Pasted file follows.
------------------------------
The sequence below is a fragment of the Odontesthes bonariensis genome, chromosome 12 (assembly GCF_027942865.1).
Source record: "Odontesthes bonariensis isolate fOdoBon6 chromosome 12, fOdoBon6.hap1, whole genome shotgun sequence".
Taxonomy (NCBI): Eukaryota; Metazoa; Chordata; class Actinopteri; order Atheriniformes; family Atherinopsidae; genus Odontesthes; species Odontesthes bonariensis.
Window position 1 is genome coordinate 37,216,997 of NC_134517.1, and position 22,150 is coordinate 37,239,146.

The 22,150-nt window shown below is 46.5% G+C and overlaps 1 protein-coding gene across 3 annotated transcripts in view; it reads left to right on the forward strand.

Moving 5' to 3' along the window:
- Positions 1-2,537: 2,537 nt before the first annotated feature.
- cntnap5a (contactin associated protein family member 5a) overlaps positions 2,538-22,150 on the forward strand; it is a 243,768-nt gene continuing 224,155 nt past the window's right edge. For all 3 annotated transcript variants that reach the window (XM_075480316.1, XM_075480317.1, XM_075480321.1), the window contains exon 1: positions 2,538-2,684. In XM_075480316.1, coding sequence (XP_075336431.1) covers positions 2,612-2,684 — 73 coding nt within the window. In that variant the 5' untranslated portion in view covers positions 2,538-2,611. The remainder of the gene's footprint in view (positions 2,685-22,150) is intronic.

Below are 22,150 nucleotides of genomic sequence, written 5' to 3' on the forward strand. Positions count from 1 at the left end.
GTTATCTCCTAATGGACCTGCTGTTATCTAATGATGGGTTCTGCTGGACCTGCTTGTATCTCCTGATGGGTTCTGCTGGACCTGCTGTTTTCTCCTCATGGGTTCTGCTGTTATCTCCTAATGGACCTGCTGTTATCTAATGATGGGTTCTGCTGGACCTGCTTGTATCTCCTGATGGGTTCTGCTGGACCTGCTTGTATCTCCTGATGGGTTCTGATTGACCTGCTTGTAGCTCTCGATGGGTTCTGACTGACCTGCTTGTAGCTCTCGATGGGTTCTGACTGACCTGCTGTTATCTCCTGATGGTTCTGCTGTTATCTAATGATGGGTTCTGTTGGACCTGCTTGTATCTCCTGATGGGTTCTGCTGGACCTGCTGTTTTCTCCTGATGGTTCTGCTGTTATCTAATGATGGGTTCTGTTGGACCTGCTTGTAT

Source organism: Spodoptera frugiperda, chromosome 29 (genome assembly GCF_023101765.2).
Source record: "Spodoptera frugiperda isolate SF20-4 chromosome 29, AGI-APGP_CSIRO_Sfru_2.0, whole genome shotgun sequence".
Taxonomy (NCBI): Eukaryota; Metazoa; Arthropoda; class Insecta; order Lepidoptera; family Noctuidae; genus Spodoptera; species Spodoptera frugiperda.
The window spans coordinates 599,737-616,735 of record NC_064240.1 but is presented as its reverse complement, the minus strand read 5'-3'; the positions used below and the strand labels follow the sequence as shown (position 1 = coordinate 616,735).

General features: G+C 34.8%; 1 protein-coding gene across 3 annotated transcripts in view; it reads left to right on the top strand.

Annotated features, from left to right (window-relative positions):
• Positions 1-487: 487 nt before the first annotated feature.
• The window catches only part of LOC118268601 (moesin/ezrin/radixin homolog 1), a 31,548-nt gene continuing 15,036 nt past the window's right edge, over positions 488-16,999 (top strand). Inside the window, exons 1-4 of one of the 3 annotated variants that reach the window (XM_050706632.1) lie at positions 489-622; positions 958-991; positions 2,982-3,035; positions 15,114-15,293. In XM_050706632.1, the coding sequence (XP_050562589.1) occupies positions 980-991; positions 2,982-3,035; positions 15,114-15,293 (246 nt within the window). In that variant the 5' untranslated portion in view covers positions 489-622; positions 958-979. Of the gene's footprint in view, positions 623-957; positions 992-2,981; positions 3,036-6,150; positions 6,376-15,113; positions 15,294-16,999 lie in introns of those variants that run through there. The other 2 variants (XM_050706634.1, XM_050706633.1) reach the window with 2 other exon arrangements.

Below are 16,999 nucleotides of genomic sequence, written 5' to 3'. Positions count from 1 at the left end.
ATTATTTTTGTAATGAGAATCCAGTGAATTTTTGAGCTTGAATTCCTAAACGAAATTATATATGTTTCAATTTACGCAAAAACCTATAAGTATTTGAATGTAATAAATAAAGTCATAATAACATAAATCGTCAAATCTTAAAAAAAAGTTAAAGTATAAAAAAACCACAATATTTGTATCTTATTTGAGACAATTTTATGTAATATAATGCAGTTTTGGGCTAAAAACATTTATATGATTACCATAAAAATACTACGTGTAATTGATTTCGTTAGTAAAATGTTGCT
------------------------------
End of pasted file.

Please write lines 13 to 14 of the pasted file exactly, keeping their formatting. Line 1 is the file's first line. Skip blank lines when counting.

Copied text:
Taxonomy (NCBI): Eukaryota; Metazoa; Arthropoda; class Insecta; order Lepidoptera; family Noctuidae; genus Spodoptera; species Spodoptera frugiperda.
The window spans coordinates 599,737-616,735 of record NC_064240.1 but is presented as its reverse complement, the minus strand read 5'-3'; the positions used below and the strand labels follow the sequence as shown (position 1 = coordinate 616,735).